skip navigation


Register for Latest Research

Stay Informed
Register with NCJRS to receive NCJRS's biweekly e-newsletter JUSTINFO and additional periodic emails from NCJRS and the NCJRS federal sponsors that highlight the latest research published or sponsored by the Office of Justice Programs.

NCJRS Abstract

The document referenced below is part of the NCJRS Virtual Library collection. To conduct further searches of the collection, visit the Virtual Library. See the Obtain Documents page for direction on how to access resources online, via mail, through interlibrary loans, or in a local library.


NCJ Number: 126957 Find in a Library
Title: Relationship Between the Male Police Officer's Response to Victims of Domestic Violence and His Personal and Family Experience (From The Victimology Handbook: Research Findings, Treatment, and Public Policy, P 77-93, 1990, Emilio Viano, ed. -- See NCJ-126951)
Author(s): S M Stith
Date Published: 1990
Page Count: 17
Sponsoring Agency: Garland Publishing, Inc.
New York, NY 10003-3304
Sale Source: Garland Publishing, Inc.
19 Union Square
West Floor 8
New York, NY 10003-3304
United States of America
Type: Survey
Language: English
Country: United States of America
Annotation: Several personal and family-experience variables for a sample of male police officers correlated individually and in combination with officer negative attitudes toward female domestic violence victims.
Abstract: Data came from questionnaires distributed to 240 police officers from 3 sheriff's departments and 4 police departments in northeast Kansas. Ninety-seven completed questionnaires were returned, yielding a sample of 72 married male police officers. To measure each officer's response to domestic-violence victims, each was asked to rate his likelihood of responding in certain ways (from 0 to 100 percent) to two vignette descriptions of domestic violence incidents. The response was coded as "antivictim" if the officer reported that the would "arrest the women," "warn the woman of arrest," or "discourage the woman from seeking arrest." Officer variables measured were age and education, level of sex-role egalitarianism, reported level of stressful life events, attitude toward marital violence, and method of handling conflict in his own family. Age, education, egalitarianism, marital stress, stressful life events, approval of marital violence, and use of violence in the officer's own marriage together predicted a significant amount of the variance in officer antivictim response. A few of the variables correlated individually with antivictim response. Implications are drawn for future research as well as police training and policy. 1 table and 23-item bibliography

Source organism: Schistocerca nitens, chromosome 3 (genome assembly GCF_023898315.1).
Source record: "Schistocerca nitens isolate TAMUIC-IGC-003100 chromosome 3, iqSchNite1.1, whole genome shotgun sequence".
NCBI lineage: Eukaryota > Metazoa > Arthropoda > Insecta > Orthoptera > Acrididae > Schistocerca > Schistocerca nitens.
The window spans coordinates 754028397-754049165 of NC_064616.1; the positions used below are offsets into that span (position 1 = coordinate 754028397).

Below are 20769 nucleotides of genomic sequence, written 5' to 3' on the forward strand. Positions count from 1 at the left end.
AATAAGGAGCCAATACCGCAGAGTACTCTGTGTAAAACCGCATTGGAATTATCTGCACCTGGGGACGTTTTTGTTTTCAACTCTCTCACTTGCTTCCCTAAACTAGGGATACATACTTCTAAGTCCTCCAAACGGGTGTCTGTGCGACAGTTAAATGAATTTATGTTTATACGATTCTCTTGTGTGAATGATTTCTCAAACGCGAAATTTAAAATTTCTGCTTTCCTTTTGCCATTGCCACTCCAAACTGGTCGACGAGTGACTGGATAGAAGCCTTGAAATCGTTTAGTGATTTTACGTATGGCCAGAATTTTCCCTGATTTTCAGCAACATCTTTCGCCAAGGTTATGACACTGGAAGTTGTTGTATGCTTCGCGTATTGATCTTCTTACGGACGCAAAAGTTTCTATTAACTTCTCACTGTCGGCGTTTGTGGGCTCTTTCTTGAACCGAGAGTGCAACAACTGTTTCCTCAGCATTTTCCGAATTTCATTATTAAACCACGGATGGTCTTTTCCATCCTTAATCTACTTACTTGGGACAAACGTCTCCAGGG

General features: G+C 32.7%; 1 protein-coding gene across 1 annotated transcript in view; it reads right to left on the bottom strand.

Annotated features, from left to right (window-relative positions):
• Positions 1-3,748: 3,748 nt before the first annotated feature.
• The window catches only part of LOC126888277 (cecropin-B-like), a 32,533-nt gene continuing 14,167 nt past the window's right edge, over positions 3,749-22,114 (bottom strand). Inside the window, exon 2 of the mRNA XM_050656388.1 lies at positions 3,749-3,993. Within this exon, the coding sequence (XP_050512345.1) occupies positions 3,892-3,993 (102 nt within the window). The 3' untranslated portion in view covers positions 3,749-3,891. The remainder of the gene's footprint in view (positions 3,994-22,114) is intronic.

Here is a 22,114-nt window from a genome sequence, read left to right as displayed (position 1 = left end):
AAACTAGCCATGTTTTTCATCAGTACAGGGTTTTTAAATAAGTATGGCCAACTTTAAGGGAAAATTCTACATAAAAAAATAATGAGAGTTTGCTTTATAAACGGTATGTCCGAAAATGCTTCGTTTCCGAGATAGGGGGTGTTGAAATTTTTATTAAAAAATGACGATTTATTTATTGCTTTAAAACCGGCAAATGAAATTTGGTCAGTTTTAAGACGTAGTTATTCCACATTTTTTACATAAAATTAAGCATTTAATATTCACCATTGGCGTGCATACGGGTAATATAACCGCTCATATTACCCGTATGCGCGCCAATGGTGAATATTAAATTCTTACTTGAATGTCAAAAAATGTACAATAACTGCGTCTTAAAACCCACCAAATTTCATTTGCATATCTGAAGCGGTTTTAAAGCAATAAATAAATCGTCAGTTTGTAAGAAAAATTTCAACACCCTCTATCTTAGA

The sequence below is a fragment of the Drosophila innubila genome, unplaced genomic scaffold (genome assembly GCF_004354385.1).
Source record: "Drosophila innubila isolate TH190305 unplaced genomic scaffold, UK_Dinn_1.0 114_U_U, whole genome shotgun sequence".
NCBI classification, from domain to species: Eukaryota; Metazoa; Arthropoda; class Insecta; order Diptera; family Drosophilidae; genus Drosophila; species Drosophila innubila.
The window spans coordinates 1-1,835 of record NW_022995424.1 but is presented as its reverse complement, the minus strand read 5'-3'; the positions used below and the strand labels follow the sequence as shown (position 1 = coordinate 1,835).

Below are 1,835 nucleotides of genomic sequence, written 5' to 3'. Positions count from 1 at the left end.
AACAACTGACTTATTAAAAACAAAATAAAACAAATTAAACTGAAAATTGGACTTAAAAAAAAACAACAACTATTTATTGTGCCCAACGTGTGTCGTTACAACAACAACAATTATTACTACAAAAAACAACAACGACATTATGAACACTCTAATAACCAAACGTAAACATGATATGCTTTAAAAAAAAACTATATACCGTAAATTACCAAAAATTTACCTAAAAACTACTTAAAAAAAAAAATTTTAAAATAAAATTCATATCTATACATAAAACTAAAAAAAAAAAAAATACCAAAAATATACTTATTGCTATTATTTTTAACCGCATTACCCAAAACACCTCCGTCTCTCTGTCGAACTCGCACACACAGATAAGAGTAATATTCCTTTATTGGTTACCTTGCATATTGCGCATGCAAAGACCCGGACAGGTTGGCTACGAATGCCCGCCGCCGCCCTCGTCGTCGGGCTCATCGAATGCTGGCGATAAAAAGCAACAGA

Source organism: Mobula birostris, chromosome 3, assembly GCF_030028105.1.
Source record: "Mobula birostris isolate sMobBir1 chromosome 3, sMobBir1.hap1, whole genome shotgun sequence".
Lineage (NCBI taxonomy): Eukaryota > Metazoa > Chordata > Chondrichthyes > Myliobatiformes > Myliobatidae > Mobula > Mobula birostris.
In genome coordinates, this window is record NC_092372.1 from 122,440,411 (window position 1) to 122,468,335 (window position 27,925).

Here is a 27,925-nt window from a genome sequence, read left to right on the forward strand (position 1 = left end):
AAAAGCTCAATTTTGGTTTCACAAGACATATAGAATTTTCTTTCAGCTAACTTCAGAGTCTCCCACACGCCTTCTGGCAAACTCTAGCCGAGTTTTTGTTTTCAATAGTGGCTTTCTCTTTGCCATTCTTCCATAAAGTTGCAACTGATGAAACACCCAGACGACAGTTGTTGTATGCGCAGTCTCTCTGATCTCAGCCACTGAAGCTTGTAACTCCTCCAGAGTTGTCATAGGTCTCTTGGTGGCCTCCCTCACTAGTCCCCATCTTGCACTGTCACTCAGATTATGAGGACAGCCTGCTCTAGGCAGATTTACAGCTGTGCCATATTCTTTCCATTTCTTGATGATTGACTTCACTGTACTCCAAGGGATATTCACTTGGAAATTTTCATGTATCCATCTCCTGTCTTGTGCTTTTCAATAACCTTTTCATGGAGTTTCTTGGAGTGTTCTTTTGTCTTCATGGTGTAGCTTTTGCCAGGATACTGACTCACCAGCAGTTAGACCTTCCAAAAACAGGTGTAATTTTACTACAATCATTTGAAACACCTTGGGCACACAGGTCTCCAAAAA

Main Term(s): Battered wives; Police attitudes
Index Term(s): Police domestic violence training; Police family issues
To cite this abstract, use the following link:

*A link to the full-text document is provided whenever possible. For documents not available online, a link to the publisher's website is provided. Tell us how you use the NCJRS Library and Abstracts Database - send us your feedback.